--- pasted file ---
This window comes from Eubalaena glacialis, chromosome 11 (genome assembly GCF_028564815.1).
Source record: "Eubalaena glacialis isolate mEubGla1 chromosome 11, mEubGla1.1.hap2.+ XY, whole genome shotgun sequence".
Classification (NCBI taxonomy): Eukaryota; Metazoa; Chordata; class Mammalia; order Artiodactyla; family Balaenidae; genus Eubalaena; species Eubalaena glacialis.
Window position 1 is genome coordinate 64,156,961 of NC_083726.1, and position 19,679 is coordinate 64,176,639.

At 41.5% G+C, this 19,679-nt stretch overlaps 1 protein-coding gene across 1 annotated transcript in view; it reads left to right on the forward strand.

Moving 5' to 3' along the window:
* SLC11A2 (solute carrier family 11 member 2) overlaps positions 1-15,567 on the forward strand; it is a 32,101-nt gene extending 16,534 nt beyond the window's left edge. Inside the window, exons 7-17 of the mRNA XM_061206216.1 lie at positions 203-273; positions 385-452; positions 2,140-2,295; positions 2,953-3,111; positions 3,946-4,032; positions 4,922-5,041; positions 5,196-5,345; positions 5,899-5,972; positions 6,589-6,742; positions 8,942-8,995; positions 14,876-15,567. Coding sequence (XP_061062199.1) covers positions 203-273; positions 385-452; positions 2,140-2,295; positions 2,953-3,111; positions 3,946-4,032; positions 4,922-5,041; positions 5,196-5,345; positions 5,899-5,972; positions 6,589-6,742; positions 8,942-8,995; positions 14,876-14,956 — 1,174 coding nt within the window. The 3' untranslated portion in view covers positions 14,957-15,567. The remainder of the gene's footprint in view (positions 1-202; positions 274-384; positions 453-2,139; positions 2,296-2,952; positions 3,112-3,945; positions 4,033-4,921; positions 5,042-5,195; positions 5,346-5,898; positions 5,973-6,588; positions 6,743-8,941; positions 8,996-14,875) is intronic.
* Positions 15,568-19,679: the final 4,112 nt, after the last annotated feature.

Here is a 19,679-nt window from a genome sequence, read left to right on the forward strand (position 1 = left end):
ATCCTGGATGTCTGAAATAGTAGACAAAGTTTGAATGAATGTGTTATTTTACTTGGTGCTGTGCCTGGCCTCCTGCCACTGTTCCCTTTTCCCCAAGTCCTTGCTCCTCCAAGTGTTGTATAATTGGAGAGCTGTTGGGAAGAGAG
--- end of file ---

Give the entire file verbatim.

This window comes from Eubalaena glacialis, chromosome 11 (genome assembly GCF_028564815.1).
Source record: "Eubalaena glacialis isolate mEubGla1 chromosome 11, mEubGla1.1.hap2.+ XY, whole genome shotgun sequence".
Classification (NCBI taxonomy): Eukaryota; Metazoa; Chordata; class Mammalia; order Artiodactyla; family Balaenidae; genus Eubalaena; species Eubalaena glacialis.
Window position 1 is genome coordinate 64,156,961 of NC_083726.1, and position 19,679 is coordinate 64,176,639.

At 41.5% G+C, this 19,679-nt stretch overlaps 1 protein-coding gene across 1 annotated transcript in view; it reads left to right on the forward strand.

Moving 5' to 3' along the window:
* SLC11A2 (solute carrier family 11 member 2) overlaps positions 1-15,567 on the forward strand; it is a 32,101-nt gene extending 16,534 nt beyond the window's left edge. Inside the window, exons 7-17 of the mRNA XM_061206216.1 lie at positions 203-273; positions 385-452; positions 2,140-2,295; positions 2,953-3,111; positions 3,946-4,032; positions 4,922-5,041; positions 5,196-5,345; positions 5,899-5,972; positions 6,589-6,742; positions 8,942-8,995; positions 14,876-15,567. Coding sequence (XP_061062199.1) covers positions 203-273; positions 385-452; positions 2,140-2,295; positions 2,953-3,111; positions 3,946-4,032; positions 4,922-5,041; positions 5,196-5,345; positions 5,899-5,972; positions 6,589-6,742; positions 8,942-8,995; positions 14,876-14,956 — 1,174 coding nt within the window. The 3' untranslated portion in view covers positions 14,957-15,567. The remainder of the gene's footprint in view (positions 1-202; positions 274-384; positions 453-2,139; positions 2,296-2,952; positions 3,112-3,945; positions 4,033-4,921; positions 5,042-5,195; positions 5,346-5,898; positions 5,973-6,588; positions 6,743-8,941; positions 8,996-14,875) is intronic.
* Positions 15,568-19,679: the final 4,112 nt, after the last annotated feature.

Here is a 19,679-nt window from a genome sequence, read left to right on the forward strand (position 1 = left end):
ATCCTGGATGTCTGAAATAGTAGACAAAGTTTGAATGAATGTGTTATTTTACTTGGTGCTGTGCCTGGCCTCCTGCCACTGTTCCCTTTTCCCCAAGTCCTTGCTCCTCCAAGTGTTGTATAATTGGAGAGCTGTTGGGAAGAGAG